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Tuesday, June 28, 2022

Shadows

 


A long, long time ago some wanna be friends ditched the boss at a ball game. It was way below zero and he was a long way from home. His best friend was on a date and had his girl along, but he still came to the rescue and brought him to the bottom of the driveway.

They talked for an hour down there in the cold. Bob was headed for Viet Nam and was leaving right away.

He predicted that they would never meet again.

They didn't.

Two weeks later Bob was another casualty on the terrible lists that were printed every day in local and national newspapers.

Fast forward through a long lifetime here in the states, a family, a farm, plenty of heartbreak and beaucoup de joie..we had the life that Bob was denied and are grateful for it.

We try to visit Bob's grave up in Ephrata at least once every summer. It is a beautiful and solemn place and it means a lot to Ralph to go there.

Knowing this, two young people spent two whole years making a memorial to give Ralph for Father's Day this year. They went to The Wall in Washington, found Bob's name, made rubbings, took photos and saved them all. It took a lot of rubbings to get it right.

They acquired a special flag and had family members fold it appropriately. They got Bob's photo off the Internet, plus the correct badges and patches to honor his sacrifice.

Then they put it all together in a tasteful and beautiful shadow box, which now resides on our mantel.

It moved the boss to helpless tears when they presented it to him, and even though I knew about it all along and followed their progress with my heart, I can say the same right now as I type this. What kind and caring young folks they are!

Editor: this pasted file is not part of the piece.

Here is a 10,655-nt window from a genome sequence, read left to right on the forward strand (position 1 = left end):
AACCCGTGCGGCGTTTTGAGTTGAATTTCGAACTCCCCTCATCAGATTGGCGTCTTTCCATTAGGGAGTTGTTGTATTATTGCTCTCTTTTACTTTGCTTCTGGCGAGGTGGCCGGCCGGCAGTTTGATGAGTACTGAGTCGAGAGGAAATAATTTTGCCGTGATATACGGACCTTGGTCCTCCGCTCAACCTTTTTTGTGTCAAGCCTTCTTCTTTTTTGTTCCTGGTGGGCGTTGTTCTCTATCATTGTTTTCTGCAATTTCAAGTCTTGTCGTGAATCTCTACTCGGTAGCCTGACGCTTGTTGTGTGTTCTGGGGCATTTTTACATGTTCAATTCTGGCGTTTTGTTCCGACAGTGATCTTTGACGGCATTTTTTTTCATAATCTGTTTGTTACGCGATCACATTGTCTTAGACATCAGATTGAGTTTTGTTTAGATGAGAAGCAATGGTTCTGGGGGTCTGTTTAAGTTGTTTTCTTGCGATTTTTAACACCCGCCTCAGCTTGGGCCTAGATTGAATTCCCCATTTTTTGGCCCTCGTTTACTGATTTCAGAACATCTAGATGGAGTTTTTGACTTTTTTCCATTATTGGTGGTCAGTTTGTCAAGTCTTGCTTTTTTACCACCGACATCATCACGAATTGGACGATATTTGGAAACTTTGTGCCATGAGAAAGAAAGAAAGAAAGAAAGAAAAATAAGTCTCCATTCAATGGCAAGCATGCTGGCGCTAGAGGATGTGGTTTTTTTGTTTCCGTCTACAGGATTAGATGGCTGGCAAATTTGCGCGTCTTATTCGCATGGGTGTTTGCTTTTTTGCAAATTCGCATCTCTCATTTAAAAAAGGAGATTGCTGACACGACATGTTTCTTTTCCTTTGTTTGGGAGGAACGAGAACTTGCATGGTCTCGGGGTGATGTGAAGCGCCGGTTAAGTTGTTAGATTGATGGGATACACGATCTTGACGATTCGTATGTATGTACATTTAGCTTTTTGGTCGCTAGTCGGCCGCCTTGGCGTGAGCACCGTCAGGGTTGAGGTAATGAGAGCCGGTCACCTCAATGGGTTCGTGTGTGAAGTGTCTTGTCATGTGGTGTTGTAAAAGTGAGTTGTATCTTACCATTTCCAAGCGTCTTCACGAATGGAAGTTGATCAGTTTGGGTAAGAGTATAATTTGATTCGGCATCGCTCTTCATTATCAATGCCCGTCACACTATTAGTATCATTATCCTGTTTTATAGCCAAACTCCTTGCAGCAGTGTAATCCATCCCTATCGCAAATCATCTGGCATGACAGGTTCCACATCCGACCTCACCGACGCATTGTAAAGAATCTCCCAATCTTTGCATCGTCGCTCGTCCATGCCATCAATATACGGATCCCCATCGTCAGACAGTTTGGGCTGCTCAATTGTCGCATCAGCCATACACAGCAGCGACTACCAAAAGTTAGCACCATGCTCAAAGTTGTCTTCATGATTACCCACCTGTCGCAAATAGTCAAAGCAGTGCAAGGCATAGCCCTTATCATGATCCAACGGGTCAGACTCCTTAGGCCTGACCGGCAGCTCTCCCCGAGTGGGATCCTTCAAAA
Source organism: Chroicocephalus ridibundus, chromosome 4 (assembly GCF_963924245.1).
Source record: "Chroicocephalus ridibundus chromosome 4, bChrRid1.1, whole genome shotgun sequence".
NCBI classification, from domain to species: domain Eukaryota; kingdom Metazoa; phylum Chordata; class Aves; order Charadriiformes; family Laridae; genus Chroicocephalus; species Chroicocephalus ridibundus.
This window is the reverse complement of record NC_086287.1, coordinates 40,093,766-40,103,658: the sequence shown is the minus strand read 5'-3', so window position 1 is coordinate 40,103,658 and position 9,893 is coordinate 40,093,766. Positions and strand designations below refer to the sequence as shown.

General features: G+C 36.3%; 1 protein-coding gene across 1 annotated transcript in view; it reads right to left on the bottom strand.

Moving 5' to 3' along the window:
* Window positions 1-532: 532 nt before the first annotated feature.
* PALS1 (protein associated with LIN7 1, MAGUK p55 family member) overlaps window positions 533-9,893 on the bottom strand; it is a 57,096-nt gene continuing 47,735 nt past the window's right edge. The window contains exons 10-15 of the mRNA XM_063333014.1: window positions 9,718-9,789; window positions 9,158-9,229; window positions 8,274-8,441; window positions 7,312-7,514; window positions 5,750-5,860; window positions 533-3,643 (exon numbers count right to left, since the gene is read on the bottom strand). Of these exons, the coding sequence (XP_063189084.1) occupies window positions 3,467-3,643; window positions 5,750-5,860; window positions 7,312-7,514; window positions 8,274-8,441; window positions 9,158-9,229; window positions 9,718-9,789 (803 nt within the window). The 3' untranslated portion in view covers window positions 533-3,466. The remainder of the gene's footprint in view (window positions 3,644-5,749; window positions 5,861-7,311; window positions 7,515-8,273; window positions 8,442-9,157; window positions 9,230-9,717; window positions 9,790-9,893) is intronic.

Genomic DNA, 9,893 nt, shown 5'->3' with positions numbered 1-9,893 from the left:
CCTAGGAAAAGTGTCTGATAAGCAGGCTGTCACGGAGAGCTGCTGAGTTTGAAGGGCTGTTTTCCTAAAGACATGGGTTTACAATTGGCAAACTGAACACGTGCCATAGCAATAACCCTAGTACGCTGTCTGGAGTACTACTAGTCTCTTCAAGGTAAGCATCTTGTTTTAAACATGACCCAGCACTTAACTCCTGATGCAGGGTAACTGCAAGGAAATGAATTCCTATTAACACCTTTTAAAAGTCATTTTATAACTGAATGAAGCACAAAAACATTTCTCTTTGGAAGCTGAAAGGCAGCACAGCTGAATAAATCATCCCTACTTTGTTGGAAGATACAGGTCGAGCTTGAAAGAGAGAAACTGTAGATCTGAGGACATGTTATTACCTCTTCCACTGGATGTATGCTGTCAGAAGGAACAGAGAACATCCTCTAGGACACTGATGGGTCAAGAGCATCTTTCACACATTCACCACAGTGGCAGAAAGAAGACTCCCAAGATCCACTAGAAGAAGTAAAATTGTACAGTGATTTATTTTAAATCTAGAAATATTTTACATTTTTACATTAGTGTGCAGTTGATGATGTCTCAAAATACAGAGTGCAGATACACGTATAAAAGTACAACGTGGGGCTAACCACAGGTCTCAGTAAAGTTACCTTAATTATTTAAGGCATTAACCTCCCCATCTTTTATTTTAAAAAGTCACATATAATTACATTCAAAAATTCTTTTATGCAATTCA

So thank-you Alan and Amber for the memorial.

And thank-you Robert Smith for your service...you are not forgotten.

And also many thanks for that long ago ride home in the awful cold of a northern winter. It was never forgotten either.






Saturday, June 25, 2022

Don't try this at Home, Part Two


Somewhere near the closing of a busy day
yesterday my younger brother contacted me looking for a little company. His wife is away and he was lonesome.

I would have gone anyhow, as we are close and always have been, but the carrot-on-a-stick of a little birding was thrown in, so I was downright eager.

We had intended to perhaps head into the 'Dacks, but time got short so we opted instead to look for Cline Road Marsh, a Fulton County hotspot of which I had been unaware until recently. Folks have been finding REALLY good birds there so I was ready.



First we indulged in a bit of navigational failure. I had looked at maps, but not paid a lot of attention, as I didn't think I was likely to get to go anytime soon....and there is no service out there. However we wandered down into St. Johnsville, got the GPS running and soon found one half of the place. 



It more than lived up to expectations. We had no more than stopped the truck when Marsh Wrens started chattering from the cattails. A Great Blue Heron perched above. Wandering watery leads led off into the grasses like temptation itself.

I birded my heart out for a bit until Toad started getting hot (canine companion of the French Bulldog persuasion.) With the air conditioning improving his comfort level we went looking for the other half.




I mistakenly (no navigational devices functioning) thought we were in the western part. Nope, eastern. However we set out looking for the other part...to the east...